New York's Cooperative and Condominium Community

Habitat Magazine Business of Management 2021

HABITAT

CO-OP/CONDO BUYERS

WHAT CO-OP/CONDO BUYERS NEED TO KNOW

Bill Seeks to End Criminal Background Checks on Co-op Buyers

Bill Morris in Co-op/Condo Buyers on September 16, 2021

New York City

Co-op buyers, criminal background checks, co-op boards, Fair Chance Act.
Sept. 16, 2021

A bill now before the New York City Council – backed by the robust sponsorship of 26 council members – would prevent co-op boards from running criminal background checks on people trying to buy apartments in housing cooperatives. The ban on criminal background checks would also apply to landlords vetting potential rental tenants.

The bill states: “It shall be an unlawful discriminatory practice for any real estate broker, landlord, or employee or agent thereof to make a criminal-history inquiry regarding an applicant or to take adverse action against an applicant for having been arrested or convicted of one or more criminal offenses.” A conviction is defined as any legal action that led to a prison sentence, suspended sentence or probation.

If the bill becomes law, it will be seen as a companion to the Fair Chance Act of 2015, which was designed to protect job seekers against discrimination based on their criminal history. When signing the law, Mayor Bill de Blasio said, “This bill opens the door to jobs for New Yorkers who have already paid their debt to society, rather than condemning them to a grim economic future.”

Under that law, employers with four or more employees, including co-op and condo boards, are forbidden from inquiring about a job applicant’s criminal history until after they have made a provisional job offer. If an employer decides to withdraw a conditional job offer after examining the applicant’s criminal history, the employer is then required to give the applicant a written copy of the reasons the job offer was revoked. Acceptable grounds for revoking a job offer are if there’s a “direct relationship” between the criminal offense and the job’s requirements, or if the hiring would create a “reasonable risk” to property or personal safety.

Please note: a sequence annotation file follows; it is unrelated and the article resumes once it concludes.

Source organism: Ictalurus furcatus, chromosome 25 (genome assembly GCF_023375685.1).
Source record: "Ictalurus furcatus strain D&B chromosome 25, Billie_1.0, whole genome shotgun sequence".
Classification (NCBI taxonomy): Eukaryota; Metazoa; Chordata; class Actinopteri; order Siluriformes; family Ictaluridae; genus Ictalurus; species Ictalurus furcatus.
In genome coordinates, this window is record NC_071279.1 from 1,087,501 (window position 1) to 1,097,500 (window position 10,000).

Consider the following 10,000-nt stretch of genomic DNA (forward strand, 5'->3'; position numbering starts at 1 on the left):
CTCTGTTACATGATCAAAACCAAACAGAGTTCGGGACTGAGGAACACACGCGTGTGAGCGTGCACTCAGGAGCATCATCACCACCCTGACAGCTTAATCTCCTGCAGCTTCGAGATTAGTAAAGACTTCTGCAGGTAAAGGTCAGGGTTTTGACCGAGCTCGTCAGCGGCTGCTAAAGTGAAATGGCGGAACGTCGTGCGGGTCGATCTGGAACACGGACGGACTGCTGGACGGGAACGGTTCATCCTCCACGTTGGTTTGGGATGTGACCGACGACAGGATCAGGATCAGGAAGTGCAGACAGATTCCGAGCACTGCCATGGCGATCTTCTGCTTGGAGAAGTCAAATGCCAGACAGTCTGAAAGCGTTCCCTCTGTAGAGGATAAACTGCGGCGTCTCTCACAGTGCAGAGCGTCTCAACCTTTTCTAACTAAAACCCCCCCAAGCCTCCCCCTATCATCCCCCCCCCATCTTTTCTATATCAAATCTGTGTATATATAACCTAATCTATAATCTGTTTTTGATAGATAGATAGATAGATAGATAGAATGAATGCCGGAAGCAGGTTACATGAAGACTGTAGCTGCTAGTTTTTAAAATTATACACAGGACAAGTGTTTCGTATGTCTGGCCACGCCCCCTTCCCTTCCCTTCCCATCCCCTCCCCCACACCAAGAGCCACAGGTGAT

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The law was not warmly welcomed by the co-op and condo community. “It has created a new protected class of people with prior criminal convictions, that’s what it’s done,” Neil Davidowitz, president of the management company Orsid New York told Habitat shortly after the law’s passage. “Tell me another city where ex-criminals become a protected class.”

The new bill seeking to protect apartment buyers and renters has drawn similar fire. “Many co-op boards do criminal background checks on potential purchasers,” says Geoffrey Mazel, a partner at the law firm Hankin & Mazel and legal counsel for the Presidents Co-op & Condo Council, a vocal advocacy group. “In the vast majority of cases, nothing is found. When something is found, it becomes a question of ‘Should we let this person into our co-op?’ Taking that tool away will change the application process for a lot of co-op boards. I think this bill goes way too far.”

Mazel notes that co-op boards now have broad power to reject purchase applicants for any reason or no reason – provided they’re not discriminating against a member of a protected class, which covers race, gender, sexual orientation, occupation and many other factors. Echoing Davidowitz, Mazel says, “People with a criminal conviction are not members of a protected class.”

The bill also raises questions of liability. Who will be responsible if a person who served time in prison for assault and battery is approved as a shareholder and then gets involved in a violent confrontation on the property? Will the co-op board, which was forbidden from investigating the shareholder’s criminal past, be held liable?

“If this bill becomes law, there needs to be some sort of indemnification,” Mazel says. “The board needs to be held harmless for any acts that person commits after becoming a shareholder.”

But Mazel and other co-op and condo advocates stress that they’re working to make sure the bill does not get signed into law. “It’s something we’re watching very closely,” Mazel says.

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